January 11, 2020

Francesca and I saw *Hadestown* on Broadway on 1/8/20.  It won the Tonys for Best Musical and Best Score last spring - - I wasn't impressed with the number I saw on the Tony Awards show, so I thought I'd let it slide.  But then Francesca saw it a few weeks ago and raved about it.  I trust her opinion, so I bought a ticket.  I'm so glad I did because the show was AMAZING.

*Hadestown* is a musical with music, lyrics, and book by Anaïs Mitchell, a version of the Orpheus and Eurydice myth.  It's rare that I see a show where all of the elements work together so beautifully - - the music, the story, the performances, the arrangements, the design, the choreography, the staging, it was all woven together in such a powerful and thoughtful way.  The show had serious momentum and still gave the audience to applaud like mad at the end of each number.

André De Shields played the pseudo narrator, Hermes.  He walked onstage wearing a sleek silver suit, greeted the five mem...

January 10, 2020

I'm featuring the great songwriter Jimmy Webb in the Fabulous Fridays in January.  First off, three recordings of "Wichita Lineman."  We're starting, of course, with Glen Campbell:

Next, a super groovy rendition by Sergio Mendes and Brasil '66:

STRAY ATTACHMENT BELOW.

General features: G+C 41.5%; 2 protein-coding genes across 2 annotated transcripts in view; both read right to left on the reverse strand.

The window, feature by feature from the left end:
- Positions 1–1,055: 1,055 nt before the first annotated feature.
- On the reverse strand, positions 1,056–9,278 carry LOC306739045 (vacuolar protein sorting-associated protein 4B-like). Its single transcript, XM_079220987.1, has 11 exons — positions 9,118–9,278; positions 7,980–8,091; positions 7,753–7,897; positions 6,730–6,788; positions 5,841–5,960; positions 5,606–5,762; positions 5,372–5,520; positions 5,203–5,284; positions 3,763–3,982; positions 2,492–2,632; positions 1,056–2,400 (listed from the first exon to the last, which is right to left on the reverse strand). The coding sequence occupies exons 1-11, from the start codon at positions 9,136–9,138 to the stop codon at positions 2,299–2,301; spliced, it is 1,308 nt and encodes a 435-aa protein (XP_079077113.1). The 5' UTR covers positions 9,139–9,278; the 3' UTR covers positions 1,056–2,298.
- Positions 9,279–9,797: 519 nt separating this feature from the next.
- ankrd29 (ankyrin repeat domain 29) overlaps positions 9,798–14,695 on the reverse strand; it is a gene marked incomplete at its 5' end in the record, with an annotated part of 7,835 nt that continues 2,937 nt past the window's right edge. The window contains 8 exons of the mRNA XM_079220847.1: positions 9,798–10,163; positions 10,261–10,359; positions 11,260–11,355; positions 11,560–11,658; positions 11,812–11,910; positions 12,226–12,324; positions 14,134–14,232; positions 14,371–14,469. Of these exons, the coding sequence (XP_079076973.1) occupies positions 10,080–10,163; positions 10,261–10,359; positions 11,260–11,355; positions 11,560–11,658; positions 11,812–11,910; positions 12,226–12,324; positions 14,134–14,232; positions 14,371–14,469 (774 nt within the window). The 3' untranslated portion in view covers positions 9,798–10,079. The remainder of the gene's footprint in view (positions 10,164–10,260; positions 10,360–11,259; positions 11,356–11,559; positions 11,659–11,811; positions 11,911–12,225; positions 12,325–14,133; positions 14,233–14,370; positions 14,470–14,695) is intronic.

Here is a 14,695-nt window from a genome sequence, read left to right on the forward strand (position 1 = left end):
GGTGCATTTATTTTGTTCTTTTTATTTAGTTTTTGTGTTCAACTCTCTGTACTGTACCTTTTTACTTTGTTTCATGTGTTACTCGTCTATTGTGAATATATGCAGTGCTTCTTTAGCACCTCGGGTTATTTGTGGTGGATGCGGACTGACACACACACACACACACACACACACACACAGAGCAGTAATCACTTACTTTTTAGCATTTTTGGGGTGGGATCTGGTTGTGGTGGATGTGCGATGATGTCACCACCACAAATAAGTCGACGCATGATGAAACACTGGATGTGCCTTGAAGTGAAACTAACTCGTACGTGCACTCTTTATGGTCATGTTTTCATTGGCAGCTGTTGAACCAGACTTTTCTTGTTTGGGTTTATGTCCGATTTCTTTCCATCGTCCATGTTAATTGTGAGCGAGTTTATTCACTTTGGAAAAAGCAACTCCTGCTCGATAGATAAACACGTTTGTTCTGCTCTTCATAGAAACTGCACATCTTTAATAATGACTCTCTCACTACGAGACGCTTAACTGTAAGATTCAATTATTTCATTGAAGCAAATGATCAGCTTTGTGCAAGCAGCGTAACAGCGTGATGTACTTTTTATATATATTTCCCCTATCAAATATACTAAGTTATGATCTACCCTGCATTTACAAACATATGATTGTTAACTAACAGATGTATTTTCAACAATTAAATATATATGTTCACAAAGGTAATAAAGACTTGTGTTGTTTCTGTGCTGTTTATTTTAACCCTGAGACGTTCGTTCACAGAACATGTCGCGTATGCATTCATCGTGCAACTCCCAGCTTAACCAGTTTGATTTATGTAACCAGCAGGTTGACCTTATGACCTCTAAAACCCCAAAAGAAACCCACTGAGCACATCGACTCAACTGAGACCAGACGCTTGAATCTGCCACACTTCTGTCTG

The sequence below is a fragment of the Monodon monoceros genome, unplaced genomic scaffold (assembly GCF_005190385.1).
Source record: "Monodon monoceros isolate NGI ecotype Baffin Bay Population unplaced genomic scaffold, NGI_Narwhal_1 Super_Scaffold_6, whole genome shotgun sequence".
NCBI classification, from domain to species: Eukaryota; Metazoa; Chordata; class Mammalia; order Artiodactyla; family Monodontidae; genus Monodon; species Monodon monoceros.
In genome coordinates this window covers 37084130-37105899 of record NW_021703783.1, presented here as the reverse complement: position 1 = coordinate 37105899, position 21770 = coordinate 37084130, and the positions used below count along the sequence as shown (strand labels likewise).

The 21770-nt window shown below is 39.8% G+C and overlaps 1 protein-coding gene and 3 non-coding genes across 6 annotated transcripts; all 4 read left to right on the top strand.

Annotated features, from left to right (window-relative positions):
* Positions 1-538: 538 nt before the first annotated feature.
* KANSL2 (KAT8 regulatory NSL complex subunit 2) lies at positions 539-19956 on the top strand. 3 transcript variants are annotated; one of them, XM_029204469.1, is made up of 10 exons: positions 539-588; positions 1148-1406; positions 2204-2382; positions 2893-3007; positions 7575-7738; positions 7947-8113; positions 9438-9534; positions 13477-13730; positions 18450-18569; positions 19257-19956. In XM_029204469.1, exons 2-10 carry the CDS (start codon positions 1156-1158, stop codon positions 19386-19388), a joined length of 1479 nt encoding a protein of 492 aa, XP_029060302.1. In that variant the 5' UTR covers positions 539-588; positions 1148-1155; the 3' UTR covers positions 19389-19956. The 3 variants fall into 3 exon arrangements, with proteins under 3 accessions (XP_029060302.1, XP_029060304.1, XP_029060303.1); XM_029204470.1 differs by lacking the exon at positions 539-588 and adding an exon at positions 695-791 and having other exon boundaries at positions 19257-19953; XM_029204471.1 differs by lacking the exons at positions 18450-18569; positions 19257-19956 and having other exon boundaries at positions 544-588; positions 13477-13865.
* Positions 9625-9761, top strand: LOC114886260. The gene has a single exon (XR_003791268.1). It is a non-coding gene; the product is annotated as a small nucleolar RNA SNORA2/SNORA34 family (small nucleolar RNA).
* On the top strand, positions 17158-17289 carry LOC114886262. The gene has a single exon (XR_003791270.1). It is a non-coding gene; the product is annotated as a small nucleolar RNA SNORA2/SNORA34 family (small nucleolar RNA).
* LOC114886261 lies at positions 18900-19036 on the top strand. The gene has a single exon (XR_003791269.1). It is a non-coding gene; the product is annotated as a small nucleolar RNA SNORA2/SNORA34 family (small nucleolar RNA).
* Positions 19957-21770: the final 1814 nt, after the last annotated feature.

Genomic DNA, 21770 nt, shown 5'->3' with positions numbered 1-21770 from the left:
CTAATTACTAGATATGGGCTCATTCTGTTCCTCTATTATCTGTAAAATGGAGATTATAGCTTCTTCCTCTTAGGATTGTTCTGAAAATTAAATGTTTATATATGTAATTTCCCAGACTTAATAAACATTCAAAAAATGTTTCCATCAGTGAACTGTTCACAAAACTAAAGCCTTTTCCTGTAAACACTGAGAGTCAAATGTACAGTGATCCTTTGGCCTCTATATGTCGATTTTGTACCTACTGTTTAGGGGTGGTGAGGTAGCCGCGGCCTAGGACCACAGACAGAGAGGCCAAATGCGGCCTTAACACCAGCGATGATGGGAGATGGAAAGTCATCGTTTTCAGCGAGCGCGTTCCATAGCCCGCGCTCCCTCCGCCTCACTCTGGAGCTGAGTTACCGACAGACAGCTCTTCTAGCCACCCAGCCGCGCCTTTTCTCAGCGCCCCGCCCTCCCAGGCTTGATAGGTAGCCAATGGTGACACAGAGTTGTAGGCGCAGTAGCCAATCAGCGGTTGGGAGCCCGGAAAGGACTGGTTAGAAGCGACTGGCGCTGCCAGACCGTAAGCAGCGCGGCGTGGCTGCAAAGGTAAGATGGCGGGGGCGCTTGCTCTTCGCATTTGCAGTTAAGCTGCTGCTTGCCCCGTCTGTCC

And now for something completely different.  My dear friend Bill Lutes made me a compilation CD years ago and included this recording by The King's Singers.  It's so hilariously wrong!  The shimmering strings, the noble trumpet, the harp!  I played it for my friend Jim, who said, "Whoever wrote this arrangement has clearly never been to Wichita and has no idea what a lineman actually DOES."

January 9, 2020

I see Buck Henry's most important credit as the screenplay to *The Graduate,* but he also wrote or co-wrote *Get Smart,* *What's Up, Doc?* and *To Die For.*  Here he is in his brief and hilarious role at the hotel desk clerk.  The whole clip is, of course, worth watching, but Henry comes in at 1:15.  I wish they had started the clip earlier, to when Benjamin first arrives at the hotel.

BUCK HENRY: Are you here for an affair, sir?


BUCK HENRY: The Singleman party, sir?

DUSTIN HOFFMAN: Ah yes, the Singleman party.

January 9, 2020

The challenge - - the designers needed to make an upcycled look for Karlie to wear at a CFDA event in Paris. Their source for fabric was not Mood, it was Goodwill! And they needed to please celebrity stylist Karla Welch. Very interesting combo platter. I was impressed with Welch, she was articulate and honed right in on what the designers needed.

Christian visited the workroom and announced that the guest judge would be the one and only Laverne Cox. And did I mention it’s a one-day challenge?


Chelsey: they loved the denim, thought it was fabulous Americana, and they were into all the innovation in the construction.

Victoria: Nina pointed out that she gave them Karlie but still stayed true to her aesthetic.

Nancy: I loved the skirt but thought the blouse was a throwaway. I would have put Brittany on the top instead, I thought her look was super cool.


Marquise: so dreadful, badly made, ugly, horrid.

Tyler: oh, it wasn’t a critique, it was a massacre! And he didn’t help t...

January 8, 2020

Today I'm highlighting Pat Hitchcock's work in *Psycho.*  She is so adorable.

Diva: Janet Leigh